Lip-syncing in 1948

For once, the AI algorithms suggesting clips in the side column on YouTube turned up something of value—in fact, something almost invaluable. It’s certainly not every day that you find a calypso performance from 1948 with both sound and motion.

Yes, it’s Cecil Anderson, a.k.a. the Duke of Iron, laboriously lip-syncing to his own recording of “Wild Indian” a song depicting a costumed troupe playing American Indians in the Trinidad Carnival. From Dukie’s concentrated, slightly flickering gaze, you get a sense of the uneasiness of the situation. The artist was most probably not very used to addressing a light-hearted ditty towards a set of gigantic movie cameras while trying to keep his lip movements in sync with a backing track booming through some unseen speakers. But he does make a valiant attempt.

A similar Wild Indian theme was picked up by Lord Melody some years later in his song by the same name (sometimes called “Carnival Proclamation” or “Nikivo”), one of the differences being that Melo imagined himself as the leader of the carnival band. This fact may tell us something of the different outlooks of the two singers: Melody was a “true” calypsonian in the sense that he sang “from the inside”, for fellow Trinidadians, while Duke of Iron mainly performed for American nightclub crowds, presenting Caribbean culture, carnival parades, and Wild Indians as thrilling exotica.

The central element of both Melody’s and Duke’s compositions is the chorus of nonsense words that is supposed to imitate the portrayed band leader’s fake-Amerindian chants—dual mimicry going on there. The clou of Duke’s performance—which I believe must be the only live recorded part of the film—is undeniably when he suddenly stops playing to sound a “war cry”, during which the musicians try (but fail) to appear dumbfounded.

Gregorio Félix Delgado c.1946

Surveying the musicians, I found that the bass player bears a pretty close resemblance to Bermudian singer Ross Talbot of the Talbot Brothers, but I wouldn’t bet on it. The only one who can be safely identified is Puerto Rico-born clarinetist Gregorio Félix Delgado (“The Benny Goodman of the West Indies”) who first came to New York in 1917. He went by at least four different names in musical contexts. When playing calypso, he seems to have preferred ‘Gregory Felix’, heading his bands Felix and his Krazy Kats, and later, Felix and his Internationals. Apart from Duke of Iron, he accompanied many of the famous calypso singers who spent time in New York at some point, like Wilmoth Houdini, Lord Beginner, Lord Invader, Bill Rogers, and Macbeth the Great. He died in 1965; Cecil Anderson stayed on for another three years.

Major credit is due to the man who found this lost reel and took time to digitize and upload it for the rest of us to enjoy: Chris Clawson at Meloware Media.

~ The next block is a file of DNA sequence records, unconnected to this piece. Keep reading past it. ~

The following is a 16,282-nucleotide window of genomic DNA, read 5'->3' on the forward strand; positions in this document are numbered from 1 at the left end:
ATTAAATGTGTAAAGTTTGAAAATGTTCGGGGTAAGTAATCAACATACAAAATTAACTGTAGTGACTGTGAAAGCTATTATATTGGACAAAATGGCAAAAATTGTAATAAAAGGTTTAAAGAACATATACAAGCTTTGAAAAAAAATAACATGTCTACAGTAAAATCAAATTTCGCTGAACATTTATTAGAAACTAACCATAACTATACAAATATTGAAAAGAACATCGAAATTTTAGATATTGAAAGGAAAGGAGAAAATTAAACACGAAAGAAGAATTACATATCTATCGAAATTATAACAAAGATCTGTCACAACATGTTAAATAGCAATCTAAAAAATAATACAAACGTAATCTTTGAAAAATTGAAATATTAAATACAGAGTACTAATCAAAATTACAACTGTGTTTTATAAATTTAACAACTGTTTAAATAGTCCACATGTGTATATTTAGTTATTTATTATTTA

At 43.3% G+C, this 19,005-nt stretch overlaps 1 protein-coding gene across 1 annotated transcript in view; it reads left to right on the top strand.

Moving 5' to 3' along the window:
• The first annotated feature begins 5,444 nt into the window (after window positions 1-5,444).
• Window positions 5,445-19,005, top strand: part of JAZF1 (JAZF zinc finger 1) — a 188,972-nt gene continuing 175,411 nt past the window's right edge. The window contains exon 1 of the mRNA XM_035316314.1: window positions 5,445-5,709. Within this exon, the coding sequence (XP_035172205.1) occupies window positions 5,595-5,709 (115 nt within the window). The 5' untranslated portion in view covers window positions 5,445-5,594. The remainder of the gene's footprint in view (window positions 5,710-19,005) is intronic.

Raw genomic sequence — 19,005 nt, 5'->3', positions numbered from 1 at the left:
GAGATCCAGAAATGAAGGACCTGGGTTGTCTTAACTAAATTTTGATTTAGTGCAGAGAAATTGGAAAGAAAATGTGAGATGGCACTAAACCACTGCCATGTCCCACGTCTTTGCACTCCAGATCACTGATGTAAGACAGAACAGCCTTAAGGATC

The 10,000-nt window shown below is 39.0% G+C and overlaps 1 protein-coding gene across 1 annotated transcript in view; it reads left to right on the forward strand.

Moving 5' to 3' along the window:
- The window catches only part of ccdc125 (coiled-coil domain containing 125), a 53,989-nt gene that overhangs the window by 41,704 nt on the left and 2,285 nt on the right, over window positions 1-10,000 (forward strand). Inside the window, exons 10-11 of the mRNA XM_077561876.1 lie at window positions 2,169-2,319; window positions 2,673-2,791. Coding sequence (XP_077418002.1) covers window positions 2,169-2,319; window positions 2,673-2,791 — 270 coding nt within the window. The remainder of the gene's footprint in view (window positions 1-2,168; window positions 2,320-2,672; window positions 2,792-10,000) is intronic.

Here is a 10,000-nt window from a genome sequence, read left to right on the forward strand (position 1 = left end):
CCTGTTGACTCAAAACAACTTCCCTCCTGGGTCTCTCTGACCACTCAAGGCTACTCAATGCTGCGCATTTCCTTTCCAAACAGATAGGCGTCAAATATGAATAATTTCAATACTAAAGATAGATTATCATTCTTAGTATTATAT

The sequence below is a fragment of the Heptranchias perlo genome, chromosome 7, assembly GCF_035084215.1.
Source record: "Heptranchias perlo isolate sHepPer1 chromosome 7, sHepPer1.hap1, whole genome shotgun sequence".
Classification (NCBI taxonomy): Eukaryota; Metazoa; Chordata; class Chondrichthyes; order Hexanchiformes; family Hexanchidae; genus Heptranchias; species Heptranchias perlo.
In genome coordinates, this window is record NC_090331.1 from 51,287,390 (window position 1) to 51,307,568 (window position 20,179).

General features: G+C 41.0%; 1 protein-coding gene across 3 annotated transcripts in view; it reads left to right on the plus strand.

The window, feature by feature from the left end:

4 thoughts on “Lip-syncing in 1948

  1. This is a great find! There are plenty of lost “Soundies” out there–perhaps even others featuring calypso artists–but this is a real rarity. Interesting that it’s tagged as a “Sterling Television Release,” as broadcast TV in the US was pretty much confined to major cities in 1948.

    The Duke’s recording of “Wild Indian,” which appears on the 10″ LP “Jungle Calypso,” Stinson/Folksay SLP/FLP-10, 1953 (but not on the original 3-disc 78 rpm of the same name, Stinson 105, released in late 1946), probably comes out of a session done for Moe Asch in the spring of 1945. Personnel on that date were Gregory Felix, clarinet; Modesto Calderon, bass; and Victor Pacheco, violin & percussion. However, that is clearly not the recording that the band is miming to here, as the lyrics, arrangement, and recording quality are all different. No idea whether Calderon and Pacheco are the other members of the trio in the video.

  2. By the way: going through some notes that I took some years ago while perusing old issues of Billboard magazine, I came across a review of the Duke of Iron’s run at New York’s “Pago Pago Club” in early 1941. The reviewer was annoyed by the fact that the night he attended, the performance was interrupted by cameramen shooting movies of the troupe (which included Bill Matons, a/k/a The Calypso Kid, and his dancers, who had earlier performed with the Duke and Gerald Clark at the Village Vanguard). Elsewhere in the same issue, it emerges that two soundies of Matons, undoubtedly including the Duke, would soon be released by Spotlight Productions. Wouldn’t it be amazing if those turned up one day…

  3. It would indeed, Michael. But it’s quite nerve-wracking to think about all the different conditions that have to be fulfilled for that to happen. Not only would a film like that have to turn up in a fair state (in that attic, on that flea-market): the person who finds it must deem it worth preserving, pay for a digital restoration, and finally take time to share it on a digital platform. What little we can do to help this come about, I believe, is to keep sites like yours going, and assure every potential calypso archeologist of our deepest gratitude—in advance.

    Thanks for all the added info-bits!

  4. Pingback: Re-Blog: Lip-Syncing in 1948 « Working for the Yankee Dollar

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